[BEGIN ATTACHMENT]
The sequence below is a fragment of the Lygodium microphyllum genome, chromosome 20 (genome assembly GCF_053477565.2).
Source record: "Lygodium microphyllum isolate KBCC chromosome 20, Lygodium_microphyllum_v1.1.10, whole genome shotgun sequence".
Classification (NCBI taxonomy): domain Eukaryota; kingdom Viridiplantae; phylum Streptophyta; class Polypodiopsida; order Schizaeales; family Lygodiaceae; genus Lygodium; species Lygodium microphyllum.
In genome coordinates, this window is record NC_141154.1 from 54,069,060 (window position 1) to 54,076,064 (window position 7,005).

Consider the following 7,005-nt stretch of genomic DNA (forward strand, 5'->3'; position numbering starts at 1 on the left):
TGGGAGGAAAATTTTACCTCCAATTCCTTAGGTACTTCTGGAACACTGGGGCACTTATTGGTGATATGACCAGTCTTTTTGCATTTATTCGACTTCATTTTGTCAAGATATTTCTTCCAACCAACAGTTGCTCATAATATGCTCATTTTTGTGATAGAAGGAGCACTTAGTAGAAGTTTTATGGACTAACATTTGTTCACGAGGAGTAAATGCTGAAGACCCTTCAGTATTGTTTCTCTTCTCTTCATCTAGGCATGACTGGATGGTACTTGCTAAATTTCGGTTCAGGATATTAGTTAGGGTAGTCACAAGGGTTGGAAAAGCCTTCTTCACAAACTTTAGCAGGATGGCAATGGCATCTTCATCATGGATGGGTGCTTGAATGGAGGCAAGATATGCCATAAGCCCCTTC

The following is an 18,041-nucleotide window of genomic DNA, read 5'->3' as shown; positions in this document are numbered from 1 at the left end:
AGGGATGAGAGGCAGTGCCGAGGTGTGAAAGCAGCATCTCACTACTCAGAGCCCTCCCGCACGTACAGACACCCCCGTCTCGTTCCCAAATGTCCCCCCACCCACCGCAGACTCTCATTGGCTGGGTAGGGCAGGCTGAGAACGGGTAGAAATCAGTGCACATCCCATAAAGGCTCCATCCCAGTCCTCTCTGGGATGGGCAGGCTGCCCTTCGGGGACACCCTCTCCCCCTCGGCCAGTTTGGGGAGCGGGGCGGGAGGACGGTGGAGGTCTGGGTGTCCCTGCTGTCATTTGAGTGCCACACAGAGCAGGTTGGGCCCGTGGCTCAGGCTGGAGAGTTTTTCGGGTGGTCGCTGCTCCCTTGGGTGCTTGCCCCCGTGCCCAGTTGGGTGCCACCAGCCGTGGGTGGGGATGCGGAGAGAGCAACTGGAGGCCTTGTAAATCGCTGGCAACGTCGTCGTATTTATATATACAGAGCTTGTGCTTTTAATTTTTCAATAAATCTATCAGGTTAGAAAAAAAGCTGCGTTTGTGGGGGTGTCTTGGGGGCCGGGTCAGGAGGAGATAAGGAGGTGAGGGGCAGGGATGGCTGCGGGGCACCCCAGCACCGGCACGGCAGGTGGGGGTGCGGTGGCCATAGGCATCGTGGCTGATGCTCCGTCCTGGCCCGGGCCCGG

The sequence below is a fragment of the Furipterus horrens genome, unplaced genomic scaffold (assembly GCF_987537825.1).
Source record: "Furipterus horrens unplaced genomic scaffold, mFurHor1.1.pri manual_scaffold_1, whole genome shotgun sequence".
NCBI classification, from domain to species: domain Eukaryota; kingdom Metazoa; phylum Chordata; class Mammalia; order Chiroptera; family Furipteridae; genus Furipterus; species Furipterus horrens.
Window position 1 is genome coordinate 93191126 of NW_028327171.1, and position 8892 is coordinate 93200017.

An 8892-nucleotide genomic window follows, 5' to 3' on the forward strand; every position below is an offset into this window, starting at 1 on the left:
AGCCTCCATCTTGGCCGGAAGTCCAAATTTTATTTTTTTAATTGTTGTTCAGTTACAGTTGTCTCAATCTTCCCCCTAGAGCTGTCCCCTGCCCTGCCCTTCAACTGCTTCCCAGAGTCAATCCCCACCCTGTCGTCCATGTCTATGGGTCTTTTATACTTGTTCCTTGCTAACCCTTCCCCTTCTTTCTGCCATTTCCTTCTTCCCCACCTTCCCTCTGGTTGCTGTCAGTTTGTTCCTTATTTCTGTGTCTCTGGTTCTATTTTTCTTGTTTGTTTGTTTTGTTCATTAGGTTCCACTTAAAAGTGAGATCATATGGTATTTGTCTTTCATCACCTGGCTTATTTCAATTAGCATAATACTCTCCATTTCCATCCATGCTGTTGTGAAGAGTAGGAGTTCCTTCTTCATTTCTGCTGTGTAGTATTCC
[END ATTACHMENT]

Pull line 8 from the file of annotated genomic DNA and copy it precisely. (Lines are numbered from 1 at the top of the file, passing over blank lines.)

AGGGATGAGAGGCAGTGCCGAGGTGTGAAAGCAGCATCTCACTACTCAGAGCCCTCCCGCACGTACAGACACCCCCGTCTCGTTCCCAAATGTCCCCCCACCCACCGCAGACTCTCATTGGCTGGGTAGGGCAGGCTGAGAACGGGTAGAAATCAGTGCACATCCCATAAAGGCTCCATCCCAGTCCTCTCTGGGATGGGCAGGCTGCCCTTCGGGGACACCCTCTCCCCCTCGGCCAGTTTGGGGAGCGGGGCGGGAGGACGGTGGAGGTCTGGGTGTCCCTGCTGTCATTTGAGTGCCACACAGAGCAGGTTGGGCCCGTGGCTCAGGCTGGAGAGTTTTTCGGGTGGTCGCTGCTCCCTTGGGTGCTTGCCCCCGTGCCCAGTTGGGTGCCACCAGCCGTGGGTGGGGATGCGGAGAGAGCAACTGGAGGCCTTGTAAATCGCTGGCAACGTCGTCGTATTTATATATACAGAGCTTGTGCTTTTAATTTTTCAATAAATCTATCAGGTTAGAAAAAAAGCTGCGTTTGTGGGGGTGTCTTGGGGGCCGGGTCAGGAGGAGATAAGGAGGTGAGGGGCAGGGATGGCTGCGGGGCACCCCAGCACCGGCACGGCAGGTGGGGGTGCGGTGGCCATAGGCATCGTGGCTGATGCTCCGTCCTGGCCCGGGCCCGG